How to Manage Pests
Pests of Homes, Structures, People, and Pets
The red imported fire ant (Solenopsis invicta) infests most of 11 southern states and Puerto Rico and officially arrived in California in 1998, where it was found infesting numerous residential and commercial areas in Orange, Los Angeles, Riverside, San Bernardino, and to a lesser extent, San Diego counties. The initial spread of these ants resulted from the movement of infested soil and container plants to uninfested areas. The ant was also found in almond groves in the Central Valley, apparently brought in with honey bee hives from Texas. Once established, the ant spread rapidly by flight of the reproductives.
Red imported fire ant workers are variable in size (1/16 to 1/5 inch long) and are dark reddish brown. Our native southern fire ant (Solenopsis xyloni) is about the same size and color as the red imported fire ant. On the other hand, California harvester ant (Pogonomyrmex californicus) workers are all the same size (1/5 inch long) and are red in color (many people refer to these as red ants). The most common ant found around homes in southern California is the Argentine ant, Linepithema humile, a small grayish black ant that is uniform in size (1/10 inch long) and is seen moving along in long trails.
There are several physical characteristics that distinguish red imported fire ants from most other common ant species found in California, including the number of nodes on its narrow waist and segments on the antennae. The characteristic that definitively separates the red imported fire ant from other fire ants is the number of clypeal teeth on its head, a feature that is best viewed under a microscope. The red imported fire ant has 3 clypeal teeth, whereas the native fire ant, Solenopsis xyloni, only has two lateral teeth. However, the quickest way to recognize this pest is to observe its aggressive behavior when its nest is disturbed. Red imported fire ants will quickly climb onto and sting anything touching their mound or food source.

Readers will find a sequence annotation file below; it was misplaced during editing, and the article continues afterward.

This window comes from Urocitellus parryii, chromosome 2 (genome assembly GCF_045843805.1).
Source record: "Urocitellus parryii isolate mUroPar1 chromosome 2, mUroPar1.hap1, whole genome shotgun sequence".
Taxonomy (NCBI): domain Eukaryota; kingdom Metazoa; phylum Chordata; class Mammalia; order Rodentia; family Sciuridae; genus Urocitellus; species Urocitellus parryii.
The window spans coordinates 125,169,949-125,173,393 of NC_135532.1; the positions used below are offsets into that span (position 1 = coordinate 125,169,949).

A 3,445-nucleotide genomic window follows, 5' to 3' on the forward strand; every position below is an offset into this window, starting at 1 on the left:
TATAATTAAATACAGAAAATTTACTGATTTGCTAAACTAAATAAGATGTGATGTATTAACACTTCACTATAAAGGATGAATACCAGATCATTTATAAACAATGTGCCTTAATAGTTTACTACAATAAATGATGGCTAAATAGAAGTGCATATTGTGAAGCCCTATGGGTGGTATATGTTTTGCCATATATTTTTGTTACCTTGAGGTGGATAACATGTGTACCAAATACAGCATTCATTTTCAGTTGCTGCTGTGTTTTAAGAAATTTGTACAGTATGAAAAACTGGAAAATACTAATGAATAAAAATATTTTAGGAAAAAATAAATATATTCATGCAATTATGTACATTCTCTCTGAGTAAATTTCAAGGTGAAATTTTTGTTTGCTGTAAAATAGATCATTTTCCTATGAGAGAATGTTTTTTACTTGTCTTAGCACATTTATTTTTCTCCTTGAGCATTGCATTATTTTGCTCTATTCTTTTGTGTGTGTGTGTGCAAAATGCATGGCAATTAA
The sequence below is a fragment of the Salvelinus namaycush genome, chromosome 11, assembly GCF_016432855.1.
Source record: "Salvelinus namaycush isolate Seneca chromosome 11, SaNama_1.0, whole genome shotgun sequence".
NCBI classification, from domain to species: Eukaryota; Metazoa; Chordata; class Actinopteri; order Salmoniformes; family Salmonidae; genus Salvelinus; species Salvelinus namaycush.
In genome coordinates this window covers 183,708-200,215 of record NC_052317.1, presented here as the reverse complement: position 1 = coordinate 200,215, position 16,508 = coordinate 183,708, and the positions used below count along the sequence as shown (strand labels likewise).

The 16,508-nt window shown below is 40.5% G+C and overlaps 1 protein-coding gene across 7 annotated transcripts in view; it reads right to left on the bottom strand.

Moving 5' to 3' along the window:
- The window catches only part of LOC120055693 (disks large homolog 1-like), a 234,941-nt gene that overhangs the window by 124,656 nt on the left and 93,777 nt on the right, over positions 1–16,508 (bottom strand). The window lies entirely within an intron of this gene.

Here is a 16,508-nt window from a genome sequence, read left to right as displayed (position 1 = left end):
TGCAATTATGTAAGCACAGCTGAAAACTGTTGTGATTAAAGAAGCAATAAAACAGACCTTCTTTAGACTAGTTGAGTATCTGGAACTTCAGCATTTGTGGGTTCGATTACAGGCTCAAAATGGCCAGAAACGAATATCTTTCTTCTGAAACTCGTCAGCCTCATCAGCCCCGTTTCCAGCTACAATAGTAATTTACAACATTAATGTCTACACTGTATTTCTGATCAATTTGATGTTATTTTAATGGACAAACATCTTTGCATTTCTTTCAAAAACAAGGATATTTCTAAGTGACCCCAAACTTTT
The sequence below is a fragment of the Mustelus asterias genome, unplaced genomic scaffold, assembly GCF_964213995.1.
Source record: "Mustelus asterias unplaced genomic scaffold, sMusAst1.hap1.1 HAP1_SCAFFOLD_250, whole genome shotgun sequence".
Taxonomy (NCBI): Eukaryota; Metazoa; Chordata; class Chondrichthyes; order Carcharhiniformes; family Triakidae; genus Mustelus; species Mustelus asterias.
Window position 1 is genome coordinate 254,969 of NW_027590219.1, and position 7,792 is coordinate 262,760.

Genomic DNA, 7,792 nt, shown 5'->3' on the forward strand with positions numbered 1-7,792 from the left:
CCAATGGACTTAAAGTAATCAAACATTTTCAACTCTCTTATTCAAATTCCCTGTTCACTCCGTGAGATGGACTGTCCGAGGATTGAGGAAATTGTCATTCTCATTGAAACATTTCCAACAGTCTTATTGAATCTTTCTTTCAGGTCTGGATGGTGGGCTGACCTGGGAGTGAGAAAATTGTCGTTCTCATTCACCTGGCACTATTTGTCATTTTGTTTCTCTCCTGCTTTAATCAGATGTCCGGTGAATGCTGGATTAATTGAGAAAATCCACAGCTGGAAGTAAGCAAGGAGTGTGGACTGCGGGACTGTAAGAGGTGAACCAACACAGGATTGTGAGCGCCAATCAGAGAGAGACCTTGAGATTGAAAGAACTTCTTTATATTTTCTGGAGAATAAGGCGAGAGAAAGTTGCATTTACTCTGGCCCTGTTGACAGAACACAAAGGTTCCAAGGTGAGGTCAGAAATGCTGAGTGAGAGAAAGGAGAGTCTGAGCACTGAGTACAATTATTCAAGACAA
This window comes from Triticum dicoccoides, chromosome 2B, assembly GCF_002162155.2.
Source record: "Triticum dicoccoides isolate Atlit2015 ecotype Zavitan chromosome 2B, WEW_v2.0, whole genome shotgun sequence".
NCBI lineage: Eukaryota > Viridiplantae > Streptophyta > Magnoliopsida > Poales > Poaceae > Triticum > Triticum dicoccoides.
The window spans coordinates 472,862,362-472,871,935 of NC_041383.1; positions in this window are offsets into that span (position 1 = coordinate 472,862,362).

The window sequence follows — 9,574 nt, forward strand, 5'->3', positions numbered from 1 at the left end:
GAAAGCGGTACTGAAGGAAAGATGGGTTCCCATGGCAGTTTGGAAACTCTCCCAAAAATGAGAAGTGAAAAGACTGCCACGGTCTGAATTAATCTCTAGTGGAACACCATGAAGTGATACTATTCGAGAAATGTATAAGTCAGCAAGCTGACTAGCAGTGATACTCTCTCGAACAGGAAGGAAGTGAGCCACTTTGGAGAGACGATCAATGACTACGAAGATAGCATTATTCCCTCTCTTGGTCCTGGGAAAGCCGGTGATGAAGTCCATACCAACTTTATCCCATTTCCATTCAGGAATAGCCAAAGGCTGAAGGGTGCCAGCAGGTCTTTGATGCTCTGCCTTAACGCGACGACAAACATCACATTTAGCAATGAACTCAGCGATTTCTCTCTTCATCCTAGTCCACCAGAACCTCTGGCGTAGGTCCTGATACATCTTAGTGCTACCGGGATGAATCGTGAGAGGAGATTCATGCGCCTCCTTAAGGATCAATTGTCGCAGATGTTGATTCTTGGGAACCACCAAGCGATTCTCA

Undisturbed red imported fire ant mounds are frequently dome-shaped and can be 1 ft high. In California red imported fire ant mounds frequently resemble gopher mounds because they consist of a circular upwelling of loose soil, but they may not extend as far above the surface. This flattened appearance results from the fact that their mounds are frequently on irrigated turf where mowing cuts off the raised part of the mound. These mounds readily distinguish red imported fire ant colonies from other California ant species. Nests of the native southern fire ant, for instance, are usually irregular in shape and consist of scattered soil with multiple obscure entrances. In some instances red imported fire ants do not build mounds but nest in places such as rotten logs, walls of buildings, under sidewalks, and in outdoor electric and water utility boxes.
The red imported fire ant life cycle, like that of other social Hymenoptera (ants, bees, and wasps), consists of four main stages: egg, larva, pupa, and adult. The egg, larval, and pupal stages occur within the underground nest and are only seen when nests are disturbed or when they are being carried to a different location by workers.
The eggs are almost too small to be seen with the unaided eye. They hatch into the grublike larvae that are fed by the workers. There are four larval instars (stages); the fourth larval instar is particularly important because it is the only stage that can ingest solid food. Once the larvae finish their growth, they molt into pupae, which look like adults except that their legs and antennae are held tightly against the body. These pupae are initially white but begin to turn darker as they mature. In the final molt the pupa becomes an adult.
Most larvae develop into sterile worker ants, all of them female and wingless. However, some larvae in the colony receive extra food during their development and become much larger than the larvae destined to become workers. These larger larvae will develop into reproductives.